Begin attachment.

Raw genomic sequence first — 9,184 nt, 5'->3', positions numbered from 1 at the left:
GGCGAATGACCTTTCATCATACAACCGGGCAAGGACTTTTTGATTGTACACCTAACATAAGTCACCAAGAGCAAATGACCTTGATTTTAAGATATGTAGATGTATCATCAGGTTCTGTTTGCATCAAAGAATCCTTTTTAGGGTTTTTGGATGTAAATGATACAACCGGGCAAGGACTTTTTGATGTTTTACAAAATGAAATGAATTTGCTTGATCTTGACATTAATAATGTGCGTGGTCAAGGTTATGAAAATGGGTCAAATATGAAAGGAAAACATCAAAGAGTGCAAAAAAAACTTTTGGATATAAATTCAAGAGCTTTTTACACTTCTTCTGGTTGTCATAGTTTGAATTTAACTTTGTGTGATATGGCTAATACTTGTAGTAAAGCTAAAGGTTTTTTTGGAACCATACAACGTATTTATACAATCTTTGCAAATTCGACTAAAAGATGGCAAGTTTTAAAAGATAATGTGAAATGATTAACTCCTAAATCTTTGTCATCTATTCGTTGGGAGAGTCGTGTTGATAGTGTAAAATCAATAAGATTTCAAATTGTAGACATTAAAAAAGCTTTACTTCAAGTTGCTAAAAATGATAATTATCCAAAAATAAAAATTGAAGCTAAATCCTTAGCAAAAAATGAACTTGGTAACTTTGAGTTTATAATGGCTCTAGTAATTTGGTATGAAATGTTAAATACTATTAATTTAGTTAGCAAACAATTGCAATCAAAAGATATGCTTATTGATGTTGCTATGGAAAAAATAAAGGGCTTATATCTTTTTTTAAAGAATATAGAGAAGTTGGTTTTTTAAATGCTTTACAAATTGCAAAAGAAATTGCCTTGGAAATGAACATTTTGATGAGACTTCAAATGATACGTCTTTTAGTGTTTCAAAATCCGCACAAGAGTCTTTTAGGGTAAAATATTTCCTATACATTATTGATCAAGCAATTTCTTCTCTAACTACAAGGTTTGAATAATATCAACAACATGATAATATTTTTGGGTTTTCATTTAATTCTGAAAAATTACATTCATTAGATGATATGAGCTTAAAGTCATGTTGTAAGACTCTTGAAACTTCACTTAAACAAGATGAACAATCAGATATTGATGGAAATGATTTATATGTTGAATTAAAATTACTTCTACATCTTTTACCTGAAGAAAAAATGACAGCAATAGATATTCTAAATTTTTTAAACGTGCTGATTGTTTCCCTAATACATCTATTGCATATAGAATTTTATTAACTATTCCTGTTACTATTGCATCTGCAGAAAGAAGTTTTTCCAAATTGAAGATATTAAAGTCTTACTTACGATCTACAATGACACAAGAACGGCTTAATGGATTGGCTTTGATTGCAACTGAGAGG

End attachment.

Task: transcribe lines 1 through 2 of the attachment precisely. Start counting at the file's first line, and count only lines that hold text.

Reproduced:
Raw genomic sequence first — 9,184 nt, 5'->3', positions numbered from 1 at the left:
GGCGAATGACCTTTCATCATACAACCGGGCAAGGACTTTTTGATTGTACACCTAACATAAGTCACCAAGAGCAAATGACCTTGATTTTAAGATATGTAGATGTATCATCAGGTTCTGTTTGCATCAAAGAATCCTTTTTAGGGTTTTTGGATGTAAATGATACAACCGGGCAAGGACTTTTTGATGTTTTACAAAATGAAATGAATTTGCTTGATCTTGACATTAATAATGTGCGTGGTCAAGGTTATGAAAATGGGTCAAATATGAAAGGAAAACATCAAAGAGTGCAAAAAAAACTTTTGGATATAAATTCAAGAGCTTTTTACACTTCTTCTGGTTGTCATAGTTTGAATTTAACTTTGTGTGATATGGCTAATACTTGTAGTAAAGCTAAAGGTTTTTTTGGAACCATACAACGTATTTATACAATCTTTGCAAATTCGACTAAAAGATGGCAAGTTTTAAAAGATAATGTGAAATGATTAACTCCTAAATCTTTGTCATCTATTCGTTGGGAGAGTCGTGTTGATAGTGTAAAATCAATAAGATTTCAAATTGTAGACATTAAAAAAGCTTTACTTCAAGTTGCTAAAAATGATAATTATCCAAAAATAAAAATTGAAGCTAAATCCTTAGCAAAAAATGAACTTGGTAACTTTGAGTTTATAATGGCTCTAGTAATTTGGTATGAAATGTTAAATACTATTAATTTAGTTAGCAAACAATTGCAATCAAAAGATATGCTTATTGATGTTGCTATGGAAAAAATAAAGGGCTTATATCTTTTTTTAAAGAATATAGAGAAGTTGGTTTTTTAAATGCTTTACAAATTGCAAAAGAAATTGCCTTGGAAATGAACATTTTGATGAGACTTCAAATGATACGTCTTTTAGTGTTTCAAAATCCGCACAAGAGTCTTTTAGGGTAAAATATTTCCTATACATTATTGATCAAGCAATTTCTTCTCTAACTACAAGGTTTGAATAATATCAACAACATGATAATATTTTTGGGTTTTCATTTAATTCTGAAAAATTACATTCATTAGATGATATGAGCTTAAAGTCATGTTGTAAGACTCTTGAAACTTCACTTAAACAAGATGAACAATCAGATATTGATGGAAATGATTTATATGTTGAATTAAAATTACTTCTACATCTTTTACCTGAAGAAAAAATGACAGCAATAGATATTCTAAATTTTTTAAACGTGCTGATTGTTTCCCTAATACATCTATTGCATATAGAATTTTATTAACTATTCCTGTTACTATTGCATCTGCAGAAAGAAGTTTTTCCAAATTGAAGATATTAAAGTCTTACTTACGATCTACAATGACACAAGAACGGCTTAATGGATTGGCTTTGATTGCAACTGAGAGG